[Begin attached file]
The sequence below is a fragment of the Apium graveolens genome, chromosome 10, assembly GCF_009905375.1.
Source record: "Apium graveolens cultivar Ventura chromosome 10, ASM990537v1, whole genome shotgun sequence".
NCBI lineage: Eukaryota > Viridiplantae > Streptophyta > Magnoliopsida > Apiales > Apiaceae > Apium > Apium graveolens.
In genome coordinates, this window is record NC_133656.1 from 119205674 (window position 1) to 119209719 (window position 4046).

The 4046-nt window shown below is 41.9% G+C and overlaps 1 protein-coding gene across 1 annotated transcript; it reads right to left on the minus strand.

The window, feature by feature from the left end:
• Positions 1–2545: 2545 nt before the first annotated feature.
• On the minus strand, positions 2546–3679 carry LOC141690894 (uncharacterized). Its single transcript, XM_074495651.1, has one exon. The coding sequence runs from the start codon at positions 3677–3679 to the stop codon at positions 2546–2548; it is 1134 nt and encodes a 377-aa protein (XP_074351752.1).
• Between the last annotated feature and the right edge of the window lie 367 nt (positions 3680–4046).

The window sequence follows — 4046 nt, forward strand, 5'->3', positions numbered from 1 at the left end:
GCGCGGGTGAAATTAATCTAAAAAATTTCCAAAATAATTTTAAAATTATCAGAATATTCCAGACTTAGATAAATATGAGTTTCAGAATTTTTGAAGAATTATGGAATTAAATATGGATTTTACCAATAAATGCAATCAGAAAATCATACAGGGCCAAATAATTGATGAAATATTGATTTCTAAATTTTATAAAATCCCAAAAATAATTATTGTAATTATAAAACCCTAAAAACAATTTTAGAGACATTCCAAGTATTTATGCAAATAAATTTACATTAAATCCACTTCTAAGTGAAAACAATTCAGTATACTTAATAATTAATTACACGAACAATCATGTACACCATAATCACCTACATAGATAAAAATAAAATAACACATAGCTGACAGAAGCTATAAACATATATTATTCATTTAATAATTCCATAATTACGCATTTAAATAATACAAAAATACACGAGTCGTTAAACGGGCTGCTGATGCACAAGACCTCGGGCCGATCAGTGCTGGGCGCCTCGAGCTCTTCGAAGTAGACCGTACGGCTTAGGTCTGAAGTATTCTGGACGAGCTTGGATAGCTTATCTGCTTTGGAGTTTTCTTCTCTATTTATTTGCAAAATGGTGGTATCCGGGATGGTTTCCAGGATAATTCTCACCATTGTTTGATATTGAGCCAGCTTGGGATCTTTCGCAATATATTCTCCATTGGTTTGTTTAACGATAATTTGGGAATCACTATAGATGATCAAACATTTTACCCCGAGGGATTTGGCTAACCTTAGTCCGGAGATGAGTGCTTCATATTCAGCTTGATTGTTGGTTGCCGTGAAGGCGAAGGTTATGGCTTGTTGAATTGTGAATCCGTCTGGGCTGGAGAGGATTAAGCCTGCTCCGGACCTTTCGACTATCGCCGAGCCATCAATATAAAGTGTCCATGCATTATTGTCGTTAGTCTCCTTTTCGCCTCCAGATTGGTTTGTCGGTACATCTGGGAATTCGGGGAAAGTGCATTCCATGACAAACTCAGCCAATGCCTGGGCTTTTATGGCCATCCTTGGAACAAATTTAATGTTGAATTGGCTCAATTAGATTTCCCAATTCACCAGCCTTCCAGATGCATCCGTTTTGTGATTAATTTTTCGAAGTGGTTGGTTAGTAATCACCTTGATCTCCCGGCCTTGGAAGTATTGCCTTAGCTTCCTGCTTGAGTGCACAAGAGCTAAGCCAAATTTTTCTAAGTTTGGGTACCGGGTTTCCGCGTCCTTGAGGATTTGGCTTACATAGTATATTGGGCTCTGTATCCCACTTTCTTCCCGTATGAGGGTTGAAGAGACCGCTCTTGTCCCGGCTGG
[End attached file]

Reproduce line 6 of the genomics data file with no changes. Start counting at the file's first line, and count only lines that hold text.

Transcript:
The window, feature by feature from the left end: